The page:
LV

Cancer Diagnostics: Merging Knowledge about Oncology and Nuclear Physics

 

In September 2014, ground was broken on a new medical centre that is being established in a former bomb shelter in Riga. It will be able to diagnose cancer and heart disease very early in the development of the disease — at the level of changes in cell metabolism. This will be the most modern centre of its type in the Baltic region, utilising the world’s most progressive nuclear medical technologies.

 

The primary goal of the Nuclear Medicine Centre (NMC) is to increase precise and timely diagnosis and treatment among cancer patients. “One of the world’s most progressive medical technologies is arriving in Latvia – a method that merges positron emission tomography and computer tomography,” says NMC board chairman Vitālijs Skrīvelis. “This will make it possible to visualise the disease at a very early stage.”

 

Vitālijs demonstrates an image of a patient who has been examined with the new method, in which cancerous cells are tinted bright yellow. “After merging Latvian and international knowledge about oncology and nuclear physics,” the scientist says, “it has become possible to make strides towards ensuring better health and welfare for future generations.” The new method uses radionuclides with a short and very short deterioration period. Patients are examined in a new type of tomograph, the Positron Emission Tomograph, in combination with computer tomography. Initially, the NMC will be able to examine as many as 3,000 patients per year.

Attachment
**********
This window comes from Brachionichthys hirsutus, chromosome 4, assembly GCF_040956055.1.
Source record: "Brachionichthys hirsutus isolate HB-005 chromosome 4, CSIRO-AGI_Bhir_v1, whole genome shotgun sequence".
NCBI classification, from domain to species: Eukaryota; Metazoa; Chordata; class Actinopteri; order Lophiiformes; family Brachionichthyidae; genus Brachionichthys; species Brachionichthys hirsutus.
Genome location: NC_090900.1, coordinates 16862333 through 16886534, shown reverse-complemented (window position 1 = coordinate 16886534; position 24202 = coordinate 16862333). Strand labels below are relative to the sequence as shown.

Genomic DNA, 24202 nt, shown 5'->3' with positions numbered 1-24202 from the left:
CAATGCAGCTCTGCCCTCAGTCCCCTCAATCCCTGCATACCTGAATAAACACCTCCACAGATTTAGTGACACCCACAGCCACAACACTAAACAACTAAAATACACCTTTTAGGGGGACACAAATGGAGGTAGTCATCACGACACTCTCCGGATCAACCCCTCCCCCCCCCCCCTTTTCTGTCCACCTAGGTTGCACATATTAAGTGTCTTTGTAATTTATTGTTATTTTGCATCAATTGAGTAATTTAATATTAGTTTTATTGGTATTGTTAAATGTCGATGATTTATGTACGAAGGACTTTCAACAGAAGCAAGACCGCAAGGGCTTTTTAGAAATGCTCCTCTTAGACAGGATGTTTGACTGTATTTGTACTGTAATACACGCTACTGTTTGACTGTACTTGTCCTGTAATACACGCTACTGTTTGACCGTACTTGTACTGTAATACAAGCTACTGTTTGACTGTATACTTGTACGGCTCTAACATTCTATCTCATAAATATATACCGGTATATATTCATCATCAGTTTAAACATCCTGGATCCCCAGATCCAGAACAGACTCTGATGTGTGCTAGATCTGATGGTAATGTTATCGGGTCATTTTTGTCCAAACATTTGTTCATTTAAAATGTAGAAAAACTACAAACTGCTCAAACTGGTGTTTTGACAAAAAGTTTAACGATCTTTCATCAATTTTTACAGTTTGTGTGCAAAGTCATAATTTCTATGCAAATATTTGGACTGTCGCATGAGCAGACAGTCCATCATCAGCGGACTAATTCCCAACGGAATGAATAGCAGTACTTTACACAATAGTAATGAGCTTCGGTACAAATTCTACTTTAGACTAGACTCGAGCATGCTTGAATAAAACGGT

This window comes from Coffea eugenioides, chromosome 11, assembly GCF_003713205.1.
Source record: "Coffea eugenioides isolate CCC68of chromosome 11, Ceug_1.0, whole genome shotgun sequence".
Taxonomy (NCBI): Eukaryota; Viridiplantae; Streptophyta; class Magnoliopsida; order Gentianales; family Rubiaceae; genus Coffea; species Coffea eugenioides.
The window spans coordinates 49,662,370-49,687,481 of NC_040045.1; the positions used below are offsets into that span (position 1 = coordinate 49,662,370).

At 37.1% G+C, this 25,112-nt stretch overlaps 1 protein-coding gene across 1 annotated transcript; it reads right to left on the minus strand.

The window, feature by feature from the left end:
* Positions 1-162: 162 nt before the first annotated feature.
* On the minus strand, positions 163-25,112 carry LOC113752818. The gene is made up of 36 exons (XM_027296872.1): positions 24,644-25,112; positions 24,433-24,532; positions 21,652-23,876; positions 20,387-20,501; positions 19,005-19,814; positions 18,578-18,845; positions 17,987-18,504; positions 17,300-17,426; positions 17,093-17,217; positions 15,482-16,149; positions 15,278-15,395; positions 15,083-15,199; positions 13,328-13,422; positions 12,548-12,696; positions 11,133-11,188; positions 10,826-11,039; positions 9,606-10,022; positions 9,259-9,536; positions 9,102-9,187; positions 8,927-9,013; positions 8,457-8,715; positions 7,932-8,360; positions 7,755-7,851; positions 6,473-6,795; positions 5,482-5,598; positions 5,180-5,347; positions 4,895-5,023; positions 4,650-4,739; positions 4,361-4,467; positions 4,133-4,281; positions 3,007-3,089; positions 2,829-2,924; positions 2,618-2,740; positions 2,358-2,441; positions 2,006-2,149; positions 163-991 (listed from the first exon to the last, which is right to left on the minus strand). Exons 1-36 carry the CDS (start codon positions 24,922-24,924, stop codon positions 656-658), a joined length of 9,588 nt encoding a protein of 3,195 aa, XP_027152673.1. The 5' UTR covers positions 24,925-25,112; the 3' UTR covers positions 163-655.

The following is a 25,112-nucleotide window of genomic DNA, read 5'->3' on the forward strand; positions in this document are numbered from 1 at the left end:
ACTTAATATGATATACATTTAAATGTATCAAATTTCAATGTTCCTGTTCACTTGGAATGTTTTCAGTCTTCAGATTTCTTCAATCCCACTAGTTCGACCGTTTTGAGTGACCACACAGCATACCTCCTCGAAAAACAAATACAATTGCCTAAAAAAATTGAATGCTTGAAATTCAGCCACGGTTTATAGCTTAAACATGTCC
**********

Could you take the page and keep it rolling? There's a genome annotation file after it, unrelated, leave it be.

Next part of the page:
The work of the NMC will be international in nature, too, offering diagnostic services to patients from neighbouring countries. In partnership with the Riga Stradiņš University, the centre will research new cancer medications and conduct clinical research. The centre will synthesise the radionuclides that are necessary for researching new medications, and the plan is to export them for scientific purposes to Vilnius, Kaunas, Vitebsk, Minsk, Tallinn and Tartu. The NMC also hopes to bring students into the process as well.

 

Vitālijs insists that improving the precise and timely diagnosis of cancer is important in the Baltic States and in Belarus, which together hold some 16 million residents. According to the World Health Organisation, cancer is one of the primary causes of disease and death across the planet. Latvia has more than 70,000 cancer patients, with the number of deaths from cancer increasing every year.

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